What Homeowners Need to Know About the Foreclosure Process

As homeowners learn about foreclosures, they can better navigate the process and deal with their lenders. Here are just a few things they need to know.

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What Homeowners Need to Know About the Foreclosure Process

Posted by Gary Ashton on Monday, June 24th, 2019 at 12:57pm.

Everything Homeowners Need to Know About ForeclosuresTrying to navigate the foreclosure process can feel like a daunting task to many homeowners. Many choose to simply toss the late notices in the garbage, hoping that they can make up the difference before the clock runs out. Unfortunately, this approach proves incredibly stressful and does not help Franklin TN homeowners get out of the situation unscathed. Instead, it is important for homeowners to learn all they can about the foreclosure process to navigate the steps with confidence. They can get started by using this guide to explore foreclosures in detail.

For informational purposes only. Always consult with an attorney or licensed mortgage professional before proceeding with any real estate transaction.

Different Types of Foreclosure Exist

Within the boundaries of the United States, foreclosures tend to occur in one of two ways: judicial and nonjudicial. The judicial foreclosure process begins with the lender filing a civil lawsuit in the local court system. Homeowners will then receive an official summons from the court detailing the lender's complaint. The foreclosure request moves through the court system, resulting in authorization from the judge to proceed with the next steps.

In nonjudicial foreclosures, however, lenders do not have to go through the court system to receive permission to reclaim and sell the property. They simply have to file a Notice of Default that notifies the homeowner of the impending foreclosure and gives them a chance to bring their account current. After the specified amount of time passes without payment, the lender can file a Notice of Trustee's Sale and move forward in reclaiming and selling the property.

Homeowners Have Many Opportunities to Submit Their Payment

Homeowners receive many opportunities to satisfy their late payments and make their mortgage account current once again. These opportunities begin with the initial late payment notices from the lender. Without any attempts to satisfy the outstanding balance, lenders will head to the local courthouse to file a civil lawsuit or submit a Notice of Default. Even at this point, homeowners can pay the amount they owe to stop the foreclosure proceedings.

For judicial foreclosures, homeowners can make their payment any time throughout the proceedings to stop the process. In nonjudicial foreclosures, the ability to make a payment and halt the process ends on the date specified in the Notice of Default. Homeowners must take action before it is too late or they will watch their property go into foreclosure without any recourse.

Public Sale Occurs at Auction to the Highest Bidder

The filing and notification process for judicial and nonjudicial foreclosures tends to go on for eight to twelve months on average. At the conclusion of that step, lenders can move onto selling the home. Lenders across the United States sell these foreclosures at auction to the highest bidder.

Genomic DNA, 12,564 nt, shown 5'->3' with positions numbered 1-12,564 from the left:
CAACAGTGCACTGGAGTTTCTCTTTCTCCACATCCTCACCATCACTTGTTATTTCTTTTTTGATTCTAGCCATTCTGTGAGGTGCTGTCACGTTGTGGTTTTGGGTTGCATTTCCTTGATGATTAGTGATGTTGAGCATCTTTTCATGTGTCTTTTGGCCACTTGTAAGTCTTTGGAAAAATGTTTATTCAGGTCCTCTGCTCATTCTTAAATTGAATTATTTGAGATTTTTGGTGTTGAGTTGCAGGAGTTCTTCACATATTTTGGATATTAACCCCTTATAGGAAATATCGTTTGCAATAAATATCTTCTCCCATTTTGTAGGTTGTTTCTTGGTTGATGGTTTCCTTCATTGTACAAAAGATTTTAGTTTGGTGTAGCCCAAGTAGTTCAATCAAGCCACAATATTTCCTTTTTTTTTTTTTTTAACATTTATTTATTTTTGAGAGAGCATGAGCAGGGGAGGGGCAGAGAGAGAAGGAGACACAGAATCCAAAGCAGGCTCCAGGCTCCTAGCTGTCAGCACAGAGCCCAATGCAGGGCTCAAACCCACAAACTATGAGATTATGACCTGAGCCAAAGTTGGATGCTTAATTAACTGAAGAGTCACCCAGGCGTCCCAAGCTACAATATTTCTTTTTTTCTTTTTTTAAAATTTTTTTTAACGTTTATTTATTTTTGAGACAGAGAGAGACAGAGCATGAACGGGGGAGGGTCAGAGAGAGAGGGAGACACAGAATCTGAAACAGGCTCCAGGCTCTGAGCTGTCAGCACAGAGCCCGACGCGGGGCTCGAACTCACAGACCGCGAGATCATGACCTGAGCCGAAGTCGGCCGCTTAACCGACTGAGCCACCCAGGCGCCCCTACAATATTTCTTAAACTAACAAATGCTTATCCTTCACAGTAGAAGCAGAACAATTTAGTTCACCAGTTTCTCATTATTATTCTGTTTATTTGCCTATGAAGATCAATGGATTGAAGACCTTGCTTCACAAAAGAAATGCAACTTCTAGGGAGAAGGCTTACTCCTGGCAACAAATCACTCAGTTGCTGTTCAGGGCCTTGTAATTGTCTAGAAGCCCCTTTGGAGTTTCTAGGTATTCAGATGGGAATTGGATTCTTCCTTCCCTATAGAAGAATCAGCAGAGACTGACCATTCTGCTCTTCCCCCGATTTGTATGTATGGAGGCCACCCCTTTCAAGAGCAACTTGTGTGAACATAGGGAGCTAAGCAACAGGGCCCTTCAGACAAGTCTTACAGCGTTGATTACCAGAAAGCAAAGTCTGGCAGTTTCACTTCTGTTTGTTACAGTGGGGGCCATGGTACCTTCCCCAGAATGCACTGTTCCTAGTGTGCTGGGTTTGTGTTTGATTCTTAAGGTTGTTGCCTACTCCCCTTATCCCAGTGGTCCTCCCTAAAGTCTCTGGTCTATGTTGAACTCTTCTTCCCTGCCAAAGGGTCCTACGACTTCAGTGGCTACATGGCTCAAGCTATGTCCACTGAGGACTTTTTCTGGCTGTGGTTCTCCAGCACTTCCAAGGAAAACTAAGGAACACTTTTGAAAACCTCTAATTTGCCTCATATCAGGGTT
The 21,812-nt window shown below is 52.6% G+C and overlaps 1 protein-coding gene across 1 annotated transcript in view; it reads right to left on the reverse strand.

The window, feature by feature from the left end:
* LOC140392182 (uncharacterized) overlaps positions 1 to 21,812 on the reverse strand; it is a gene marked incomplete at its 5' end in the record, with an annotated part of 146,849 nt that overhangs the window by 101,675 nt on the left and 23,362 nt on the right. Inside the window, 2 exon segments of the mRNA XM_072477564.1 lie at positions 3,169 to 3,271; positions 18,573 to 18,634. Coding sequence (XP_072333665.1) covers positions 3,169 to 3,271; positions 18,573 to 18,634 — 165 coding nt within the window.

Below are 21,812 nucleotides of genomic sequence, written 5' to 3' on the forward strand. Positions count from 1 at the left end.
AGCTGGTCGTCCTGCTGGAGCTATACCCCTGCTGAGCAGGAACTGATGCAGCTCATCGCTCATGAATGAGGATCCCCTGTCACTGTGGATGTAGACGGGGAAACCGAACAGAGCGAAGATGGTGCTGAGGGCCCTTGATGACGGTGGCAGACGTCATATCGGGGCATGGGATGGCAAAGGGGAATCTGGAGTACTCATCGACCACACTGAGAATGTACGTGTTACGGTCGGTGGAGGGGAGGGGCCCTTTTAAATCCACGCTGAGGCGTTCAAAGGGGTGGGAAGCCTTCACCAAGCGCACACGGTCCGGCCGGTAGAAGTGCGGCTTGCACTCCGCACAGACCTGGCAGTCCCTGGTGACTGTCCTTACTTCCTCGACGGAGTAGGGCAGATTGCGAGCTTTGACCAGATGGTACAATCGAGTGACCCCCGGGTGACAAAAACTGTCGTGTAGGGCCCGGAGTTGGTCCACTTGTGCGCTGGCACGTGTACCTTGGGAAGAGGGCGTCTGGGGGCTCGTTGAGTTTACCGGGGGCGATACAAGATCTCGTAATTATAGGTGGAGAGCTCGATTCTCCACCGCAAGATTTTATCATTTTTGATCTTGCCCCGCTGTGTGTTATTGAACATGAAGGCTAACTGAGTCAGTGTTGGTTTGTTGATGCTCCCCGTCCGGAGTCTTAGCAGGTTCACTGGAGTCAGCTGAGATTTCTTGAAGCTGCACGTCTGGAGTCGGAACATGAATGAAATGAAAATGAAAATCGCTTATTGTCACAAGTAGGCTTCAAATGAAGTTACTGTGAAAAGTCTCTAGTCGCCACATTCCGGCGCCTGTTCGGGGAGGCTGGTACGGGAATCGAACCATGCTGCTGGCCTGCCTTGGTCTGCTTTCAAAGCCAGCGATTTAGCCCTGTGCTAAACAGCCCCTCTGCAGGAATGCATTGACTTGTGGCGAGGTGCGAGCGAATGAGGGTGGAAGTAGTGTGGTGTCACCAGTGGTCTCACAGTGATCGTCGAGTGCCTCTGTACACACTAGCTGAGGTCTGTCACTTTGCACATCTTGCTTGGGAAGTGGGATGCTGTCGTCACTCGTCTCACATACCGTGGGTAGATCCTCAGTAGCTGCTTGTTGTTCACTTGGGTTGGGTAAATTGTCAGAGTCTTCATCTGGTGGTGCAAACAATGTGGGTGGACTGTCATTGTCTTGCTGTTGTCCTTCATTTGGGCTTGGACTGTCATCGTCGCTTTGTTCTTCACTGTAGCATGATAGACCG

These bidders can only drive past the property before purchasing, keeping the actual condition and value of the home hidden. This makes many foreclosed homes go for far less than their actual value, which often leaves an immense amount of money on the table.

Homeowners May Need to Pay the Remaining Balance

When the foreclosed homes go for very little at auction, there is a chance that the sales price will not fully cover what homeowners still owe on the property. Lenders can then file a lawsuit that gives them the right to collect any balance above the final sales price on the foreclosed home.

If their lenders are awarded the judgement, homeowners must arrange to pay off the remaining mortgage balance even though they do not own the home. Certain states, such as North Carolina, do not allow lenders to file for this judgement and collect the remaining balance owed by the homeowners.

Foreclosure Can Damage Credit Scores

At the end of the foreclosure process, homeowners can expect to see a big hit to their credit scores. People with a credit score near 700 can expect to lose around 150 points in short order. While the foreclosure will stay on the credit report for seven years, homeowners can expect their credit scores to gradually improve with time. As long as they are using their credit accounts appropriately, and paying off the balances every month, homeowners can rebuild their credit fairly quickly after going through a foreclosure.

Lenders Offer Ways to Avoid Foreclosure

As the process is long, drawn out and quite expensive to complete, lenders tend offer homeowners many different ways to avoid foreclosure. Most lenders wait until well past the 120 day mark to start the foreclosure proceedings. Prior to that time, they may try to set up a payment plan that allows homeowners to get caught up and remain current on their mortgage bills.

With a better understanding of the foreclosure process, homeowners can easily move through each phase without worry. They can even use their newfound knowledge to work with their lenders and the court system to halt the proceedings.

For informational purposes only. Always consult with a licensed mortgage professional before proceeding with any real estate transaction.

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